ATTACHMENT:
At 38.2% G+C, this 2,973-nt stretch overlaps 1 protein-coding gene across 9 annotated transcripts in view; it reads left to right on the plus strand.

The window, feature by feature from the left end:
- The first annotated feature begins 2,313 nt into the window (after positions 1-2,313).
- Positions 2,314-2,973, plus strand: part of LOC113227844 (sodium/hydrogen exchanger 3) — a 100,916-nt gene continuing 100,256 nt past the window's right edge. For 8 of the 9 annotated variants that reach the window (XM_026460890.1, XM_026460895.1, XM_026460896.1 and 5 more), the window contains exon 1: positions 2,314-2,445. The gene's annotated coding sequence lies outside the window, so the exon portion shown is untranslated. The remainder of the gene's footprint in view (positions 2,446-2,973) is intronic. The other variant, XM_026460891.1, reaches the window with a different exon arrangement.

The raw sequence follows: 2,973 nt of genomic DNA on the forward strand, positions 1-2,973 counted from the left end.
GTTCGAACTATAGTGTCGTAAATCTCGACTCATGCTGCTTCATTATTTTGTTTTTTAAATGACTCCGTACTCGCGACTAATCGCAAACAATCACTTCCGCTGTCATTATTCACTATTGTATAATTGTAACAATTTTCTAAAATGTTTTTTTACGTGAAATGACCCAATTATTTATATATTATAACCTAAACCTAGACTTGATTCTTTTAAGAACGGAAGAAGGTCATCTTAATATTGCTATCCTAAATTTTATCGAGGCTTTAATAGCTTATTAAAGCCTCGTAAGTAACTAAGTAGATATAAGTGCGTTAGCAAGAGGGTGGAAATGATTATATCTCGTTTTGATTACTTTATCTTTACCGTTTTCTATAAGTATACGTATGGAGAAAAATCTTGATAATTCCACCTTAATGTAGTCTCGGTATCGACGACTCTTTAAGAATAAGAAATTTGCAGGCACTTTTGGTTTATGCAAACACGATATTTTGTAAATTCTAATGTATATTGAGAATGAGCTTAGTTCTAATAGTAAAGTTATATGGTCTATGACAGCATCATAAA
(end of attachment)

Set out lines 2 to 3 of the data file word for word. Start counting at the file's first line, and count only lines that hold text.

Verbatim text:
The window, feature by feature from the left end:
- The first annotated feature begins 2,313 nt into the window (after positions 1-2,313).